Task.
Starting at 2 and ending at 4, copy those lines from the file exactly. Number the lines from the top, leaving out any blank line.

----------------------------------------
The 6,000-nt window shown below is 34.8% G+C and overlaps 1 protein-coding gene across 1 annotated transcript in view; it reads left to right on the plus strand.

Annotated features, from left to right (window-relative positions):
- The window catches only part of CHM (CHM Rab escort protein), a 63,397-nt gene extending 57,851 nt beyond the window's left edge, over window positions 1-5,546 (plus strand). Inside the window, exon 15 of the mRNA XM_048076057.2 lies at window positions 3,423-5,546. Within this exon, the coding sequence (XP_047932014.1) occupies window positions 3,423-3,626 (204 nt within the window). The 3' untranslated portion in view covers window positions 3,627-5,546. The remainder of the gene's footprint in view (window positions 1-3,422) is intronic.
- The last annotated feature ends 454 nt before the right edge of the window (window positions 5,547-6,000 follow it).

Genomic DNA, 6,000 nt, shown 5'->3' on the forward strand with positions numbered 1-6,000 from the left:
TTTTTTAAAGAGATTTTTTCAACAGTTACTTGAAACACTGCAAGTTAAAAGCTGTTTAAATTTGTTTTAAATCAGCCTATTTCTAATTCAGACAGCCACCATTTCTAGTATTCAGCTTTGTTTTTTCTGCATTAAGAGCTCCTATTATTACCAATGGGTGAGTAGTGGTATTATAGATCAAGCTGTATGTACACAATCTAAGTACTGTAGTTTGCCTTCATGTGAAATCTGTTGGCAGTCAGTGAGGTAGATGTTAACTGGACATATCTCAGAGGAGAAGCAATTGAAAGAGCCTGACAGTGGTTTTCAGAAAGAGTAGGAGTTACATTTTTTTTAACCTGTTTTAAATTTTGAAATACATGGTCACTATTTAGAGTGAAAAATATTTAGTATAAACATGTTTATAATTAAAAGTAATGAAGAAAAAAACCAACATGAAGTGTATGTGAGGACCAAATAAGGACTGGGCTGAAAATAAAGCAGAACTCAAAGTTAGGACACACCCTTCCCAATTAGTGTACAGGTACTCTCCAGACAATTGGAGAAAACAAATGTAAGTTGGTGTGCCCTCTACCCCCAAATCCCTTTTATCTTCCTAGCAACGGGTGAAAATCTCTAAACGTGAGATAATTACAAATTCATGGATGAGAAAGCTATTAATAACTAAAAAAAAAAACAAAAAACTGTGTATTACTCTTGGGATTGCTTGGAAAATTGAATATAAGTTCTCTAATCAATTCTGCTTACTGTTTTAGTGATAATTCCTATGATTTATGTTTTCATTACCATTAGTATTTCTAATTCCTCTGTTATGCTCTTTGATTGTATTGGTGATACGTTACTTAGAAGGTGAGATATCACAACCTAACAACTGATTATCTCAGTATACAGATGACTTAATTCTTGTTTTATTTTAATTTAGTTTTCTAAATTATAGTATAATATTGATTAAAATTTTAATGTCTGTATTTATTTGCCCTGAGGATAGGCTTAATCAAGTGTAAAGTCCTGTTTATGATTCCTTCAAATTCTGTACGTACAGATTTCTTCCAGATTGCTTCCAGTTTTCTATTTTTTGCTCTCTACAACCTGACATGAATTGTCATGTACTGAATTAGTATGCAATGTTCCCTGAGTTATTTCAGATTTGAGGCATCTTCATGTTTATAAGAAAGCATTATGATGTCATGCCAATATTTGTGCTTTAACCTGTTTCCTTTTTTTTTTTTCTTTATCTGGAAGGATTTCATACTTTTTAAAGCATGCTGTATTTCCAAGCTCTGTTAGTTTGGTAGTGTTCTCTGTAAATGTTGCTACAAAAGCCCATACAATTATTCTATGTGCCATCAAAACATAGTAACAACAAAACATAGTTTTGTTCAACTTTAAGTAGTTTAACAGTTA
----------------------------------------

Annotated features, from left to right (window-relative positions):
- The window catches only part of CHM (CHM Rab escort protein), a 63,397-nt gene extending 57,851 nt beyond the window's left edge, over window positions 1-5,546 (plus strand). Inside the window, exon 15 of the mRNA XM_048076057.2 lies at window positions 3,423-5,546. Within this exon, the coding sequence (XP_047932014.1) occupies window positions 3,423-3,626 (204 nt within the window). The 3' untranslated portion in view covers window positions 3,627-5,546. The remainder of the gene's footprint in view (window positions 1-3,422) is intronic.
- The last annotated feature ends 454 nt before the right edge of the window (window positions 5,547-6,000 follow it).